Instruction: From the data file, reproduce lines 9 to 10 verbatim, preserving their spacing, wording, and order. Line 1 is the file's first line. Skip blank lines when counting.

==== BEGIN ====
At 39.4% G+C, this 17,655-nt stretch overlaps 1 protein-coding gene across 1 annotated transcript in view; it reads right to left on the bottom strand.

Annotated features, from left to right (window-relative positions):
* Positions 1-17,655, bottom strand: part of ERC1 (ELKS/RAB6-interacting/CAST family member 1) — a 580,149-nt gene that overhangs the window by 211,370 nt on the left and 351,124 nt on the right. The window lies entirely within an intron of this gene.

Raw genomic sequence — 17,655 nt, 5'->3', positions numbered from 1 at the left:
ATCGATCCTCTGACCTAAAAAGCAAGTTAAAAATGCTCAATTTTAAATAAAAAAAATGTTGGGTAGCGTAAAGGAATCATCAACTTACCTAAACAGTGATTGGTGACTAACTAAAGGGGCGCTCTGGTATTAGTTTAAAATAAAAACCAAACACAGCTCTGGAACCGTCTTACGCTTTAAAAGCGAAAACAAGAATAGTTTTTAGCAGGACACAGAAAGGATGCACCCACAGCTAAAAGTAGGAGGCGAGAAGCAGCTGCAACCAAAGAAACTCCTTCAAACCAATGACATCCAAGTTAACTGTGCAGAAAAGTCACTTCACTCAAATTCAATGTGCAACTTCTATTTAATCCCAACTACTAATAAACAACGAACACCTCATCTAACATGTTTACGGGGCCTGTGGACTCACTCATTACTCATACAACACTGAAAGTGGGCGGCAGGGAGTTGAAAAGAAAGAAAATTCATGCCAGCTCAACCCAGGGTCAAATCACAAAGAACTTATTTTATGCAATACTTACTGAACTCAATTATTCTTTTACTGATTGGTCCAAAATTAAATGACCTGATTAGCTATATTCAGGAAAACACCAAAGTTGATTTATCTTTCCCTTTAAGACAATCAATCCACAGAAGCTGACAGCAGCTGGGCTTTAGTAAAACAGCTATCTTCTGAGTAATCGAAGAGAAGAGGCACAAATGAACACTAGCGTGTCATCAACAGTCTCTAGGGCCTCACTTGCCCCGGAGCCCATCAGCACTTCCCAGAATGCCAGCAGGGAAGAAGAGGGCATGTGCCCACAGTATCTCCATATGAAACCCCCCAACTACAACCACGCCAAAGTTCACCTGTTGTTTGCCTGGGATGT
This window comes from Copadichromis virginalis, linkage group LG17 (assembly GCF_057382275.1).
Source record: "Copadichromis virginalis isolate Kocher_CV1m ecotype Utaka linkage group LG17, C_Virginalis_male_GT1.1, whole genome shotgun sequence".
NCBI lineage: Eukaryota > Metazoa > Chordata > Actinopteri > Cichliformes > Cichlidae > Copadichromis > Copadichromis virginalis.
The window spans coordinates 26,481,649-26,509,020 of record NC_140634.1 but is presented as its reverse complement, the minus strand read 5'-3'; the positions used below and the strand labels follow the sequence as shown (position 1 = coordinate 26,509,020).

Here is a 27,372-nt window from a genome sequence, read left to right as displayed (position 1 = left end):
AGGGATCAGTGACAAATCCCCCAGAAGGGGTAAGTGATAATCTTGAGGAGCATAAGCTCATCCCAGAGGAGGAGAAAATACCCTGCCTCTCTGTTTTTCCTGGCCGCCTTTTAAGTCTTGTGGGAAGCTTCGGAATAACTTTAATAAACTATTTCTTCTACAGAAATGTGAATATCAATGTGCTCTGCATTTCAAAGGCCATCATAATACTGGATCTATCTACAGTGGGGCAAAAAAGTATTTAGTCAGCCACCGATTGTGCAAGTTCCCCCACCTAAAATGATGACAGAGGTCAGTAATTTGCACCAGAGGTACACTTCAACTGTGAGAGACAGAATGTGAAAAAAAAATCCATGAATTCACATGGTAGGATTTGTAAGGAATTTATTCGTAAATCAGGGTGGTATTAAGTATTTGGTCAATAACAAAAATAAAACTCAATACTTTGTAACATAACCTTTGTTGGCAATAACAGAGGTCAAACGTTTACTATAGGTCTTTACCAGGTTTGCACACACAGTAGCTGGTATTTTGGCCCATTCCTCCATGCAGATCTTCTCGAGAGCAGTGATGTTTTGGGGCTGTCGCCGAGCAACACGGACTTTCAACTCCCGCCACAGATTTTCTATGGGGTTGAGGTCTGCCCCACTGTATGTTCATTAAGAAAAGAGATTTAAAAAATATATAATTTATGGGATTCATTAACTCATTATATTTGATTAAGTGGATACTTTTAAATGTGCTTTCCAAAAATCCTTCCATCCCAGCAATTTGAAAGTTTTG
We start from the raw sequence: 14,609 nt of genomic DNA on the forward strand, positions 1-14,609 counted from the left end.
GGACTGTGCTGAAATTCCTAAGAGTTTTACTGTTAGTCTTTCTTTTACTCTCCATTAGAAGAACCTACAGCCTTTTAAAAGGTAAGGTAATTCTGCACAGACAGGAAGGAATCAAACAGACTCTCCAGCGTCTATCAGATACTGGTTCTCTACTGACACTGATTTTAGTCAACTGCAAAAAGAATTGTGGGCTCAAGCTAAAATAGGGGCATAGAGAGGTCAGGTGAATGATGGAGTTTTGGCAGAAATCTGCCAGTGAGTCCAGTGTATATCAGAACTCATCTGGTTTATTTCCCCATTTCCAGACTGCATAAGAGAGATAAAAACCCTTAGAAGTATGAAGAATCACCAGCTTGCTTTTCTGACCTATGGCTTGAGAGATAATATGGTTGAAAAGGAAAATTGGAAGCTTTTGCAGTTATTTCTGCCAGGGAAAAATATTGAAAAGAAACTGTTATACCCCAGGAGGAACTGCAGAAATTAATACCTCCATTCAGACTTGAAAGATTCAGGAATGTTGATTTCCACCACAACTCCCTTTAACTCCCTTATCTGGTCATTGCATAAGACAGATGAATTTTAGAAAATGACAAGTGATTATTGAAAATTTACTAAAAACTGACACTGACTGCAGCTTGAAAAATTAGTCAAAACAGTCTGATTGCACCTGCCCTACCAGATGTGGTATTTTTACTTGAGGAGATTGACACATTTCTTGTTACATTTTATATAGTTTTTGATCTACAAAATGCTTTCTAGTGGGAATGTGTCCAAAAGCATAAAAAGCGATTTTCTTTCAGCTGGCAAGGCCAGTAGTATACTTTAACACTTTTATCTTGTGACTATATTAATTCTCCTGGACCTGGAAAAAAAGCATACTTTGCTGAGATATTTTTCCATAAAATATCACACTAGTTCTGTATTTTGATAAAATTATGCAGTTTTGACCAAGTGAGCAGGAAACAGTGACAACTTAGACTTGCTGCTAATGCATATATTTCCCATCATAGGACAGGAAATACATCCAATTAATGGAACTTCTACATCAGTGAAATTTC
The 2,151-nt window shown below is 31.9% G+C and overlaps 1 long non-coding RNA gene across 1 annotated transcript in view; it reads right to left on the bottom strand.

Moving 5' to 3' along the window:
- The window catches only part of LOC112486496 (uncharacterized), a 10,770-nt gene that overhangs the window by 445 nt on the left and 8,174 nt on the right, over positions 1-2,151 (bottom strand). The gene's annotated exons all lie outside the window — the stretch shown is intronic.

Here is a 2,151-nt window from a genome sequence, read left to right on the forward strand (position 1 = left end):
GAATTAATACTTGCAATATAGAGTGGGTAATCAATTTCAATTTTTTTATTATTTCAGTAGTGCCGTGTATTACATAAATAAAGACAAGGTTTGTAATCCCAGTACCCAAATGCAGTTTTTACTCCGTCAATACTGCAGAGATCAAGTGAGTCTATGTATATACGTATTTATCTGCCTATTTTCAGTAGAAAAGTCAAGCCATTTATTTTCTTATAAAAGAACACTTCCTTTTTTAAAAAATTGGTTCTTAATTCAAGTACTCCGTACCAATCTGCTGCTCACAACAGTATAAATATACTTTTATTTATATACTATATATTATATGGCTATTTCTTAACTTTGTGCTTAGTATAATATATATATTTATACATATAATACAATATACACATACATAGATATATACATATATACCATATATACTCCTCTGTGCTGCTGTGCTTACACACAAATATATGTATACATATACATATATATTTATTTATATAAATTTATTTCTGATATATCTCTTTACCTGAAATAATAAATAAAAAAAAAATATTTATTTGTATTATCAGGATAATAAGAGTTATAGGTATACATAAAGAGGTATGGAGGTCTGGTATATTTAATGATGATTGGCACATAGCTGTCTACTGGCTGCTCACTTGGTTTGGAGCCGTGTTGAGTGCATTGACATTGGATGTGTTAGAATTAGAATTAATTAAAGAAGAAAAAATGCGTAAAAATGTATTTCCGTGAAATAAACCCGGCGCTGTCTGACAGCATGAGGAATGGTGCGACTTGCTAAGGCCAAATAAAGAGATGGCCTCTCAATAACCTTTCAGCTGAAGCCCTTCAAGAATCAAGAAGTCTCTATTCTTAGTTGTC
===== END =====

The window spans coordinates 26,481,649-26,509,020 of record NC_140634.1 but is presented as its reverse complement, the minus strand read 5'-3'; the positions used below and the strand labels follow the sequence as shown (position 1 = coordinate 26,509,020).

Here is a 27,372-nt window from a genome sequence, read left to right as displayed (position 1 = left end):